scorecardresearch Skip to main content

Ann Patchett’s ‘Tom Lake,’ a quietly devastating tale of a mother and her daughters, delves deep into the relationship between acting and life

Anna Godeassi for The Boston Globe

Ann Patchett’s “Tom Lake,” her first novel since 2019′s “The Dutch House,” is a gorgeously told and quietly devastating story of family, love, and identity. The book is unpretentious in its erudition, yet filled with allusions and galvanized by a passion for literature and theater, with Chekhov, Sam Shepard, and Thornton Wilder forming a kind of holy trinity of artistic influences. A searching reflection on the relationships between theater and life, romance and realism, “Tom Lake” is perhaps Patchett’s finest novel yet.

The novel begins in a small town in New Hampshire in the early 1980s; our narrator, Lara Kenison, is wrangled to help with the auditions for a community theater production of Wilder’s “Our Town.” Though she originally had no plans to act in the show, teenage Lara ends up being cast in the pivotal role of Emily, in large part due to her innocence and candor, because she doesn’t seem to be acting.

Emily, the smart, sweet, wholesome heroine who dies in childbirth in “Our Town”‘s third act, becomes a signature role for Lara. She plays it again in her third year of college, and is scouted by a director to fly out to LA for a screen test, then lands a big role in a major motion picture, once again because she is so “fresh, unspoiled.” Her third and last performance as Emily is in a Michigan summer stock production, in a town called Tom Lake. She’s in her mid-20s, beginning to have doubts about her future in such an aggressively competitive profession, acutely aware that her ingenue days are numbered.


During that fevered summer of 1988, Lara falls into a turbulent love affair with her costar in both “Our Town” and Shepard’s “Fool for Love,” the rakishly sexy, thrillingly alive, alarmingly unreliable Peter Duke. She also befriends her understudy, Pallas, a lithe, limber stunner who has to contend with doubters who say Emily can’t be Black and begins dating Sebastian, Peter’s tennis pro brother. The relatively grounded and sensible Sebastian and Lara struggle to manage their blazingly charismatic and unpredictable romantic partners. Lara doesn’t feel comfortable with the Method acting techniques championed by the others when embodying Shepard’s ravaged characters (heavy drinking and smoking are involved). She tries her best to act like an actress, but when she isn’t playing herself, her limitations become all too obvious.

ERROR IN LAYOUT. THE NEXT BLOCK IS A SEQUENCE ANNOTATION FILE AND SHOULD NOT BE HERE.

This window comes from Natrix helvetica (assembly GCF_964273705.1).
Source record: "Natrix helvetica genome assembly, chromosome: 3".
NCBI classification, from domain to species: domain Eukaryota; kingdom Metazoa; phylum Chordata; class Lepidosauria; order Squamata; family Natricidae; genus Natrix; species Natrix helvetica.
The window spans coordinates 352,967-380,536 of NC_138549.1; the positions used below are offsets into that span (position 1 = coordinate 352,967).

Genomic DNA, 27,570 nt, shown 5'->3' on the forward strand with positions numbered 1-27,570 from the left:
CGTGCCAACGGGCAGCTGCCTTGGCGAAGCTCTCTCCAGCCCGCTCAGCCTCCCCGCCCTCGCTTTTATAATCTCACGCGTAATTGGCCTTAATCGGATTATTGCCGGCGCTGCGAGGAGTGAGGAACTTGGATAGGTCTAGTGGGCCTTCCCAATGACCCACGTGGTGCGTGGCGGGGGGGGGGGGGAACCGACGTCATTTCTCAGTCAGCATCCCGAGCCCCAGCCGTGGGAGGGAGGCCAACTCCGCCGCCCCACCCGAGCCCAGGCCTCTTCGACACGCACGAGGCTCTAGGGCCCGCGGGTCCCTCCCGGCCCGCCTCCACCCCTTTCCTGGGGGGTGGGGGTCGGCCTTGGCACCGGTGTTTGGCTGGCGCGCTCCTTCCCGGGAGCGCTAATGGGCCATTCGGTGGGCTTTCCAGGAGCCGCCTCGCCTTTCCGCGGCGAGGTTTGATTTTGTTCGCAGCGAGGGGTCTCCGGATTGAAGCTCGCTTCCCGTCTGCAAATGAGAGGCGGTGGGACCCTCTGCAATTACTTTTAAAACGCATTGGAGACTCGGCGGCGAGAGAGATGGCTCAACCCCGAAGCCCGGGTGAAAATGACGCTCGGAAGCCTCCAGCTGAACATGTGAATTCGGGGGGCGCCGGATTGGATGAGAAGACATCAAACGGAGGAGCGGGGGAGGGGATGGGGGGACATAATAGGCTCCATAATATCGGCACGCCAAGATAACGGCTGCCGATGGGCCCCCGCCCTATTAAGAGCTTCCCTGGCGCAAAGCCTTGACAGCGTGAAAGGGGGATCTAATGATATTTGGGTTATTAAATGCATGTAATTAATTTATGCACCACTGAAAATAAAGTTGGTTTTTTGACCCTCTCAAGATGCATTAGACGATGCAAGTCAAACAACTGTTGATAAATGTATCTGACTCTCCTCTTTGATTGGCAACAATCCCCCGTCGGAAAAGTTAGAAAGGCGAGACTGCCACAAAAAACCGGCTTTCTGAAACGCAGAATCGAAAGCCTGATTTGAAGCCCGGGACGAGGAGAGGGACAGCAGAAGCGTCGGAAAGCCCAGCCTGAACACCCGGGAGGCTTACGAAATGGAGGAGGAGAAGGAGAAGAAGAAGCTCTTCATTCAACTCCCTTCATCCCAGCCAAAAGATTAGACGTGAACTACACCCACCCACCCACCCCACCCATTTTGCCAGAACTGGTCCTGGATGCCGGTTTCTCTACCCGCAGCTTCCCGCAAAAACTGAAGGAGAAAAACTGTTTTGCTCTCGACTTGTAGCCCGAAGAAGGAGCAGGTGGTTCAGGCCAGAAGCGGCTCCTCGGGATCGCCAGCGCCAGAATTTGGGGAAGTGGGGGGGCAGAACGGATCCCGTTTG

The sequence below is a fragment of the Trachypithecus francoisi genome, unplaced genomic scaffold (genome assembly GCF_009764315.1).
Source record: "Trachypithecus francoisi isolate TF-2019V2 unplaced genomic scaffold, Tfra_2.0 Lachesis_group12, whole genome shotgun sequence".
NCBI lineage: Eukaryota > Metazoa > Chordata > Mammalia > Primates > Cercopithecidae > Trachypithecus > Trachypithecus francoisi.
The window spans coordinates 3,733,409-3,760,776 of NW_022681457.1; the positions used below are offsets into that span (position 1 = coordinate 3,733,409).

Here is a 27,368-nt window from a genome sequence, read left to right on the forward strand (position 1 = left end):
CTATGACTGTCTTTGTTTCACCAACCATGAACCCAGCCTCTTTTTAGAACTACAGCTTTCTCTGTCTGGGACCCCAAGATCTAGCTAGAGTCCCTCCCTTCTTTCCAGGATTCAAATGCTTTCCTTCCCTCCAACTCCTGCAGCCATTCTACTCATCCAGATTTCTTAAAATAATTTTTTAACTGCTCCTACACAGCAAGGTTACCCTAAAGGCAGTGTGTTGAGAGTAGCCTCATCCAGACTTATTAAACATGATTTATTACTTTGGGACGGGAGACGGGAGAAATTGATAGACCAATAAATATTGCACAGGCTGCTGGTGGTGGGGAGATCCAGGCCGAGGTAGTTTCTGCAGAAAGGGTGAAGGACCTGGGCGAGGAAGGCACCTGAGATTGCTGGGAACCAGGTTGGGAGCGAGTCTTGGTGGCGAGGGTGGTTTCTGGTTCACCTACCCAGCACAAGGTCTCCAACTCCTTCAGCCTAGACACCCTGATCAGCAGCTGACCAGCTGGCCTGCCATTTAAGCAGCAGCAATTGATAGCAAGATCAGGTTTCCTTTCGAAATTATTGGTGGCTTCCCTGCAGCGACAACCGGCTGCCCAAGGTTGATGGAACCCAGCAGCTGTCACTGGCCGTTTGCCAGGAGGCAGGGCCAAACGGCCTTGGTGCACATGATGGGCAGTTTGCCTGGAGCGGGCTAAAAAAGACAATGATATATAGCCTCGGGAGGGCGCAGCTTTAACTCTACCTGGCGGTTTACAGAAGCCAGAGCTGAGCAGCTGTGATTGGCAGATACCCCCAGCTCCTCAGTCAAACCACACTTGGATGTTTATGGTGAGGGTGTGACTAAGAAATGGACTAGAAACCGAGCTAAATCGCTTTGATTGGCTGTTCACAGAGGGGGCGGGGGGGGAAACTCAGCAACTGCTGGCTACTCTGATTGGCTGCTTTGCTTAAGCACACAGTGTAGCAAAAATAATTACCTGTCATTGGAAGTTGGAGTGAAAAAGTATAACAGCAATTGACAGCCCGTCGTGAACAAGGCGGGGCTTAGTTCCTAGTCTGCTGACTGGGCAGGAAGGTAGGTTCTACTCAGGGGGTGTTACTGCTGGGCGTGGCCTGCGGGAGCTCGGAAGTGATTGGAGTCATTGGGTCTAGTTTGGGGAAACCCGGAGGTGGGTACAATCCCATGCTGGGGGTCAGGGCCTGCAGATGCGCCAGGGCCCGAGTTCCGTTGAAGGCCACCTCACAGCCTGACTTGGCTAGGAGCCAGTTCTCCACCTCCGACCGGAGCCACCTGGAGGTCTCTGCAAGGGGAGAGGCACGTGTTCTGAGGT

Early on, we discover a trick in the chronology, that Lara’s acting experiences are in fact memories and she is now much older, married, with three twentysomething daughters, who’ve come home to the family cherry farm because of the coronavirus pandemic. Her reminiscences of the summer romance with Peter Duke, who became a major television and movie star idolized by her daughters, enliven the exhausting days of harvesting cherries and distract from the horrors of the pandemic during a “summer which [could] … be mistaken for the end of the world.” Three sisters, a family cherry orchard in danger of being lost because of debt, debates about the value of art and its relation to commerce, nostalgia for lost innocence and inchoate yearning — the Chekhovian atmosphere and elements leave their imprint on every page of Patchett’s novel.